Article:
[Outlook]Exclusion concernsIf North Korea blows up the cooling tower attached to the Yongbyon nuclear facility and the explosion is broadcast live by U.S. media, it would be an ideal way for the North to display its determination to denuclearize. This was unimaginable during the first term of the George Bush administration, when neoconservatives dominated North Korea policy. Now, it seems it is only a matter of time until it becomes a reality. Government sources said on May 26 that North Korea will destroy the cooling tower of the Yongbyon nuclear facility between late May and early June, and that the United States will remove North Korea from its list of state sponsors of terrorism.
North Korea’s nuclear facility has actually been disabled. The destruction of the cooling tower was a sign that North Korea wanted to show the world, the Bush administration and other conservatives and hardliners in the United States that it means business.
An even bigger obstacle than the disablement of the nuclear facility is how to reflect the country’s uranium-enrichment program and sale of nuclear substances and technology to Syria on the North’s declaration of nuclear activities. But as Israel fully destroyed Syria’s nuclear facility, this is no longer an important issue. The uranium-enrichment program had been the only remaining problem. Then, Kim Gye-gwan and Christopher Hill met in Singapore last month and tentatively agreed on the issue.
Since the outbreak of the Korean War in 1950, the United States has banned trade and financial transactions with North Korea entirely under the Trading with the Enemy Act and the export control act. Then, when it blew up a Korean Airline flight in 1987, the United States put North Korea on its list of state sponsors of terrorism. Due to these harsh sanctions by the United States, North Korea’s economic activities have been significantly limited in international society. What North Korea wants most is to be removed from the U.S. list and to be freed from the Trading with the Enemy Act. In January of last year in Berlin, the United States and North Korea had a direct dialogue for the first time, agreeing that North Korea would abandon its nuclear ambitions and the United States would remove it from the terrorism list. The agreement is about to result in tangible outcomes.
As U.S.-North Korean dialogue has improved, some worry that the North will try to exclude the South. However, this is a groundless worry. How will South Korea be isolated and by which country?
What would be truly worrisome is if both inter-Korean relations and U.S-North Korean relations were deadlocked and the North continued to develop nuclear arms. When the South and the North were on good terms, the North carried out a nuclear test in an attempt to bring the United States to the negotiation table, and it worked. North Korea wouldn’t break the six-party agreement or the accord with Washington, as it is expecting to get tremendous political and economic benefits from normalization of ties with the United States.
In 1975, Henry Kissinger, then secretary of state, suggested in his speech before the United Nations General Assembly that China and the Soviet Union recognize South Korea and the United States and Japan recognize North Korea. In the early 1990s, South Korea normalized ties with China and Russia. But U.S. and Japanese ties with North Korea still haven’t been normalized. In 1993, the Kim Young-sam administration told Washington that it should improve ties with North Korea without worrying about South Korea. The Kim Dae-jung administration did the same. The Roh Moo-hyun administration said that South-North relations would follow half a step behind U.S.-North Korea ties.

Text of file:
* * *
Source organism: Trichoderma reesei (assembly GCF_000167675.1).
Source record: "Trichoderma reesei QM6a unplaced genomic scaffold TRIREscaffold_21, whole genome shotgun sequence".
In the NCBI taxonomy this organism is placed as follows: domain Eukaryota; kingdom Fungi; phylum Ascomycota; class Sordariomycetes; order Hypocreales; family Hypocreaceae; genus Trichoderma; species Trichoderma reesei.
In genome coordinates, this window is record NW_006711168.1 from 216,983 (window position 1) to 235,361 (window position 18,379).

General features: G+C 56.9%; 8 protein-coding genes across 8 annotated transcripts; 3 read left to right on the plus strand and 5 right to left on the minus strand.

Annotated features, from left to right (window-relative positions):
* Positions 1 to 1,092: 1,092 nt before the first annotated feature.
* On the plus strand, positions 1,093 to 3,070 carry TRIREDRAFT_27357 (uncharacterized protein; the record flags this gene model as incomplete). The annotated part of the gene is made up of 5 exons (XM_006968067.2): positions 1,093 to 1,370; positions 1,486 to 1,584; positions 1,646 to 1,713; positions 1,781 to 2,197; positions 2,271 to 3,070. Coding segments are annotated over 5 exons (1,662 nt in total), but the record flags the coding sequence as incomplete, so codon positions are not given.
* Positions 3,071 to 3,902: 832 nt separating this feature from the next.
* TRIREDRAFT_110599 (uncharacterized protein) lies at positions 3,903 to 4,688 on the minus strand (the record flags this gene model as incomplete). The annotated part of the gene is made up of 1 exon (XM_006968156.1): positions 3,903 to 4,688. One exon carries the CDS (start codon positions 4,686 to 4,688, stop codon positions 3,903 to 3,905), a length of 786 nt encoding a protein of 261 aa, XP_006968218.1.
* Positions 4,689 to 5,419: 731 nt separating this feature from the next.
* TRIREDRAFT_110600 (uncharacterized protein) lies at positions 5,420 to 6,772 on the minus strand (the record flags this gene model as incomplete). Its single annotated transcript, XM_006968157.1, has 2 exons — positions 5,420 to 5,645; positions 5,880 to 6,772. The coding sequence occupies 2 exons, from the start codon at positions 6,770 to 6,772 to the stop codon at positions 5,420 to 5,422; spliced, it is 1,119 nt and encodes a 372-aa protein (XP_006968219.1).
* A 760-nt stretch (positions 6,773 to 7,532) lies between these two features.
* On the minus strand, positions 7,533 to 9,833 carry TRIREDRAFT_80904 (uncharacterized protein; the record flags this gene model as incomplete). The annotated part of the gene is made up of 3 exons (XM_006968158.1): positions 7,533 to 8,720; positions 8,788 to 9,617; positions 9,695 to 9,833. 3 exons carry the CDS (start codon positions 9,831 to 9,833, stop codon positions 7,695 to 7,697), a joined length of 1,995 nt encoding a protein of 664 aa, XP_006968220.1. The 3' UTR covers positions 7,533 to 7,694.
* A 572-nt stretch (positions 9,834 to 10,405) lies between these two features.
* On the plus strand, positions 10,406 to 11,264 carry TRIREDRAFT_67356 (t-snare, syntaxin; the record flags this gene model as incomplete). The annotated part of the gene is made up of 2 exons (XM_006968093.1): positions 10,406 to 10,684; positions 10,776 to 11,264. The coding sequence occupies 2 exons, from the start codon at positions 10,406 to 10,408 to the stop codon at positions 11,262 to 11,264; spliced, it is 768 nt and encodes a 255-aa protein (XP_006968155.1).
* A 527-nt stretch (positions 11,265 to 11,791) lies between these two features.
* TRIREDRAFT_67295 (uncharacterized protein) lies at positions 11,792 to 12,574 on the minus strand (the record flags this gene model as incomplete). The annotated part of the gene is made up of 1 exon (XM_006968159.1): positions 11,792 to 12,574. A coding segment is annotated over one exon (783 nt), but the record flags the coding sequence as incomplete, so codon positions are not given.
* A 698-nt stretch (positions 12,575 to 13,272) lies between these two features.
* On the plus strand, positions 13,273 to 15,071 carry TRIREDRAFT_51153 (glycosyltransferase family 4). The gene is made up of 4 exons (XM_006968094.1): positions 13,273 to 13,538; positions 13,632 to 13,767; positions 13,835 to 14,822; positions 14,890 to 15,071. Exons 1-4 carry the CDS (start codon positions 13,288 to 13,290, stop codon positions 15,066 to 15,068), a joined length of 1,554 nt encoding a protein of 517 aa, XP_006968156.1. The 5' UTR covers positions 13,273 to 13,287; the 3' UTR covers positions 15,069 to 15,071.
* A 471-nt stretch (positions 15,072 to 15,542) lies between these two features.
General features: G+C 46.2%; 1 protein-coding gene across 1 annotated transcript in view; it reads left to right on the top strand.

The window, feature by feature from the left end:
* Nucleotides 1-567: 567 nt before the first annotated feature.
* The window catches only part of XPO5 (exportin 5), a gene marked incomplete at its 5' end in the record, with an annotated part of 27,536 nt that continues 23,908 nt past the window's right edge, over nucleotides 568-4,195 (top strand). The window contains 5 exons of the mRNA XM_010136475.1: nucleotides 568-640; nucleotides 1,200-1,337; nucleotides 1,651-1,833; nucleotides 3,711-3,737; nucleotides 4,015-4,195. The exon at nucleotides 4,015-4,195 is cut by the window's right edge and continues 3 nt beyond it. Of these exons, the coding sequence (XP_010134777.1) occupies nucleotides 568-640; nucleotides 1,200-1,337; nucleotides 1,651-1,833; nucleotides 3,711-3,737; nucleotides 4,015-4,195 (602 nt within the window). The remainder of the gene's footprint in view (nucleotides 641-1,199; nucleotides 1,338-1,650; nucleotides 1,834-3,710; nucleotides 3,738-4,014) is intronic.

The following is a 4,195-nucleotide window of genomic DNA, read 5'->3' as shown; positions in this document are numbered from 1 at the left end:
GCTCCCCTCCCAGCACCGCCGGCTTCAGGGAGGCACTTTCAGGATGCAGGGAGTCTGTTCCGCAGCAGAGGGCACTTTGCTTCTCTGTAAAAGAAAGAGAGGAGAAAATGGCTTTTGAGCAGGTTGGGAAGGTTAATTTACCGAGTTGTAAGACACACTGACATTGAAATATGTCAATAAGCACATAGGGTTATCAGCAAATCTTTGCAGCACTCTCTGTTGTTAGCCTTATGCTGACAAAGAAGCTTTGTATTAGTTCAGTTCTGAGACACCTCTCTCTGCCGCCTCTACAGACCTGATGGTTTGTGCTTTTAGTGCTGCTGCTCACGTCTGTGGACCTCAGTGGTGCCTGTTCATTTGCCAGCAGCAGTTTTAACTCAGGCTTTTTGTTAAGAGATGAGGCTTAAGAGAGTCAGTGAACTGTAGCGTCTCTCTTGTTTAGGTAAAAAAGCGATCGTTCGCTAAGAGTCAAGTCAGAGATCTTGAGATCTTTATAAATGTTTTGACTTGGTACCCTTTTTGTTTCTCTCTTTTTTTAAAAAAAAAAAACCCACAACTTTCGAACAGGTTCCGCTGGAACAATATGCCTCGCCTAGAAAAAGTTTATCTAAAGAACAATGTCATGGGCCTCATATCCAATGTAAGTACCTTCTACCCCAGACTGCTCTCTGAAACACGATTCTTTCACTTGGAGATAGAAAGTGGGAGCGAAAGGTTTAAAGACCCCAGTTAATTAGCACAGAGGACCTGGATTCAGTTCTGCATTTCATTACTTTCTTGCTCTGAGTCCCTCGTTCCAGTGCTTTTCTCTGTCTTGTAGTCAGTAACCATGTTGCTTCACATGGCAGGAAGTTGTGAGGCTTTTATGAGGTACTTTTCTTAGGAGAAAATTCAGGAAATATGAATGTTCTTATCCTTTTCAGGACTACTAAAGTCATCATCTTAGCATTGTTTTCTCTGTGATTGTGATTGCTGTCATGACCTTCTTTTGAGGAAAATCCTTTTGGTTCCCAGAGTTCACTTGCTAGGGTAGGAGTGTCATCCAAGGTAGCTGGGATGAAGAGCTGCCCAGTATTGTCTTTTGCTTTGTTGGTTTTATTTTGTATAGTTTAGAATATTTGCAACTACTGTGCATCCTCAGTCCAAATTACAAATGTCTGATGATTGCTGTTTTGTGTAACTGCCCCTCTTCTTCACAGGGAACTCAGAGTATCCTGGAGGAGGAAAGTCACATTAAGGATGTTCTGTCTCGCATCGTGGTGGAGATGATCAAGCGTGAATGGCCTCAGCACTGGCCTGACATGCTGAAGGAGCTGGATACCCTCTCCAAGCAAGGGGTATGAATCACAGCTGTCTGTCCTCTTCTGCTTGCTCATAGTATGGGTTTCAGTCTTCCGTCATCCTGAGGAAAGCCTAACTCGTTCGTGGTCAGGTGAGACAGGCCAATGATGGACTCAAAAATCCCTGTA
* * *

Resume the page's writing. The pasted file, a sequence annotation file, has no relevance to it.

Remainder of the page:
It is thus narrow-minded nonsense to worry that South Korea will be left out just because a U.S.-North Korea agreement is likely to resolve North Korea’s nuclear issue. South Korea should instead push the United States and Japan to improve or even normalize their ties with the North.
The Lee Myung-bak administration doesn’t have a comprehensive North Korea policy, except the president’s “denuclearization and opening the doors of North Korea 3,000” pledge that he made when running for office. As for food aid to North Korea, the Unification Ministry says one thing and the Foreign Ministry says another. The chairman of the Joint Chiefs of Staff mentioned a preemptive attack on North Korea’s nuclear facility.
But as long as South Korea-U.S. relations are in good shape, there is no need to worry about being isolated. Even if North Korea tries to exclude us, we have nothing to lose. We can make our own decisions while sticking to the basic principles that we provide food to help starving North Korean residents and that we help with the North’s denuclearization process.
The Lee administration’s North Korea policy will emerge after the president has finished visiting the United States, Japan, China and Russia. The closer North Korea and the United States get, the more abstract and vague the worries about South Korea becoming isolated will become. If that happens in reality, we should take our time to establish a comprehensive North Korea policy, which would be a much more practical way to respond.
*The writer is a senior columnist of the JoongAng Ilbo.
by Kim Young-hie